Dogtanian was about to voice another indignant refusal, but then Bouton began an impression of his Captain, puffing his cheeks out and protesting in a hoarse voice. At that moment it seemed the most hilarious thing Dogtanian had ever seen. Twiddling an imaginary moustache, Bouton brought out a quill and two pieces of paper.
"Hey Dogtanian, I'm too fat and stupid to lead the Guards any more!" he said in the Captain's voice. "Will you take my place? Just sign here in duplicate and you'll be a Cardinal's Guard just like me!"
Giggling, Dogtanian took the pen and signed the papers that jumped unsteadily
before his hazy eyes. At once Bouton snatched one copy of the document away.
"Thank you, Monsieur, that's perfect," he said in his own accent, no longer sounding in the least bit drunk. "I'll see you on the parade ground - tomorrow!"
The first bright rays of dawn made Dogtanian wince and cram his face further into the pillow. Somewhere a cock crowed, and the sound was like a peal of bells in the pup's head. He sat up.
"Oh Planchet, I feel terrible! What happened?"
"You're hung over, Master," the brown bear at his bedside said respectfully. "Here, drink this - it will make you feel better."
Dogtanian eyed the glass proffered by his manservant. The liquid within was pinkish and unappetising, but he trusted Planchet. He swallowed it in one gulp, shuddering as it slipped down.
His little attic room came into better focus, and his head grew less muzzy. As it did he remembered something. Hopping out of bed, he grabbed his jacket and rummaged through the pockets. His heart turned cold as he discovered a piece of paper and quickly scanned through it.
"Oh no. Planchet, what have I done?" He held out the paper. Planchet craned forwards and read:
I, DOGTANIAN OF BERNE, having taken the oath on this day APRIL THE EIGHTH, do hereby solemnly swear to serve Cardinal Richelieu loyally as one of his Guards.
The signature beneath was shaky, but recognisably Dogtanian's. The bear's brow furrowed.
"I'll get Porthos and the others. I think you should talk with them."
Athos winked at the waitress, a slim young poodle. She giggled as she placed a towering pile of croissants, pains au chocolat and other delicacies before him.
"Athos, can we concentrate on Dogtanian's problem?" Porthos asked patiently.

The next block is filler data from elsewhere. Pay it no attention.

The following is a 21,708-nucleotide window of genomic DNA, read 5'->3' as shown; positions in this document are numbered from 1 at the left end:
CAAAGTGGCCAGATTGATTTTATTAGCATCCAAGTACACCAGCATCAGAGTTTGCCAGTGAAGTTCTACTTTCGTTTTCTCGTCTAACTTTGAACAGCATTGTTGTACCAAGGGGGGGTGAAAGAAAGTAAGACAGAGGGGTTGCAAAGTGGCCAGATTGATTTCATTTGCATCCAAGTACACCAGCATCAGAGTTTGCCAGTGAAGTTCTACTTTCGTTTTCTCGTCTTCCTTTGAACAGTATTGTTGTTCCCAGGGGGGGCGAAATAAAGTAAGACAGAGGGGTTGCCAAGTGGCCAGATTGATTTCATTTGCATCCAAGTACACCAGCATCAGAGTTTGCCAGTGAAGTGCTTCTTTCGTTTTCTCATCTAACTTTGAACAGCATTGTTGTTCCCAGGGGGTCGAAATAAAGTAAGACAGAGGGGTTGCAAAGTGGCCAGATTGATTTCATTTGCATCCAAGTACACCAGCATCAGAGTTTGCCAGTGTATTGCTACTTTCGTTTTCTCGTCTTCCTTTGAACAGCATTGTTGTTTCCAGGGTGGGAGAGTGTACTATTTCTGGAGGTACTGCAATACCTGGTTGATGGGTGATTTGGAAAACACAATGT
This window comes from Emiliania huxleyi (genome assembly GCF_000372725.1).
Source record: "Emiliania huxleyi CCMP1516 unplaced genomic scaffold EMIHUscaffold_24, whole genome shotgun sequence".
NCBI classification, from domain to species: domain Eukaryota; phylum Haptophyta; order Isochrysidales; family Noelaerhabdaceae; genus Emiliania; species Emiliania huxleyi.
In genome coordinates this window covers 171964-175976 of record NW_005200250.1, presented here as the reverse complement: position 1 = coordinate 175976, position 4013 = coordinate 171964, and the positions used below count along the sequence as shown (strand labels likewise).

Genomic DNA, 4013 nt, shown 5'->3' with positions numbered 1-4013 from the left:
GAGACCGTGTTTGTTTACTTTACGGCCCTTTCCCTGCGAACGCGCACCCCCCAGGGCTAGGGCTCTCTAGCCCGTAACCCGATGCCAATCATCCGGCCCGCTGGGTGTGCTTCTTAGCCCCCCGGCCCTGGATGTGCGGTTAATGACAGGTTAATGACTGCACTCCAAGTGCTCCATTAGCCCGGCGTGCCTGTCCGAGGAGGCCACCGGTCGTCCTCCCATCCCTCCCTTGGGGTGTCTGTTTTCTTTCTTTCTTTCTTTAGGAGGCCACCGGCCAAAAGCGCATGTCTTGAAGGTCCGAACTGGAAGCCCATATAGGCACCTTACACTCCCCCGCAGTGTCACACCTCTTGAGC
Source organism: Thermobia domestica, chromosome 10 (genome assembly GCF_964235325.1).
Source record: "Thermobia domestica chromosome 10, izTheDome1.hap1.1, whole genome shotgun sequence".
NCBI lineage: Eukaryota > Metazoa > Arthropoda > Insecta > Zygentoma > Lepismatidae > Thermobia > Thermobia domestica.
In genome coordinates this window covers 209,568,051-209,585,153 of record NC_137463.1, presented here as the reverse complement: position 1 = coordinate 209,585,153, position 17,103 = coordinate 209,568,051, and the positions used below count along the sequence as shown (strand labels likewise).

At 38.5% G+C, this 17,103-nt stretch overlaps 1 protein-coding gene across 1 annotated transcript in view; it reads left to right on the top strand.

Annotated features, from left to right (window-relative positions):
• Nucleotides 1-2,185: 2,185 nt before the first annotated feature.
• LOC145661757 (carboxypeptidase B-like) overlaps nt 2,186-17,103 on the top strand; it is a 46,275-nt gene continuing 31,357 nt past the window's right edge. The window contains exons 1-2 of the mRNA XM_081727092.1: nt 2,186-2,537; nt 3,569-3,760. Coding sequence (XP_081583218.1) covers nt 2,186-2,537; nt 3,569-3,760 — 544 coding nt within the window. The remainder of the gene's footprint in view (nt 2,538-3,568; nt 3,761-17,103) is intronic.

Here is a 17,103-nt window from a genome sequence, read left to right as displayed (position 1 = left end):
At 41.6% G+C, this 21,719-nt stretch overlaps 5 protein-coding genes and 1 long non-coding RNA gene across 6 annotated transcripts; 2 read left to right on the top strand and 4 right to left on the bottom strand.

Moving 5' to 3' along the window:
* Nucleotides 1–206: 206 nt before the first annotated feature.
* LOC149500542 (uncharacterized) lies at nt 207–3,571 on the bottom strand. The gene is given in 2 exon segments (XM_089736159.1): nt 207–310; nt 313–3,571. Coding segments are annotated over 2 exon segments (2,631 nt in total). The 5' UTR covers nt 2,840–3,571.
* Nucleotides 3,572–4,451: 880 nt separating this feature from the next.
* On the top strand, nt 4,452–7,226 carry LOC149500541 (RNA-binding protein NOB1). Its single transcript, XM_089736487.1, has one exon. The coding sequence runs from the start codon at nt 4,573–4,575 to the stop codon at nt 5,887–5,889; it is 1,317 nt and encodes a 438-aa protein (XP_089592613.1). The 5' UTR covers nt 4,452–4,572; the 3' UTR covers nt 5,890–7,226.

"I can't think on an empty stomach!" the mastiff protested, patting his belly. Aramis selected a bread roll and spoke a Grace as he broke it.
Dogtanian watched his friends, feeling nauseous, and took a sip of the orange juice Porthos had insisted he should try to get down.
"The way I see it," Athos said, spraying the others with crumbs, "Dogtanian just has to not show up. Who wants to be a Cardinal's Guard?"
"He signed an oath." Porthos crossed his arms. "It's a question of honour."
"Then he has to behave so badly he gets thrown out. Simple. I don't know what you're all so worried about." Laughing, Athos took a giant bite of his breakfast.
"Not so simple, my friend." Aramis had brought an ancient leather-bound copy of the Muskehounds' code, which he liked to study in the evenings. "If someone is dismissed dishonourably from the Cardinals' Guards, he will never be permitted to enter the ranks of the Musketeers!"
"N-never?" Dogtanian quavered. If it was possible to feel any worse than he had when he woke up, he did now.
"I'm sorry, Dogtanian, but it looks like you'll have to stick it out until we can think of some way to get you out of there." Porthos glanced at the sun. "It's almost eight - you'd better report to the parade ground."
Dogtanian bit his lip. "Farewell my friends, I hope we meet again soon!"
He set off at a run for a place he had never dreamed he would enter: the headquarters of the Cardinals' Guards, sworn rivals to King Louis' Muskehounds.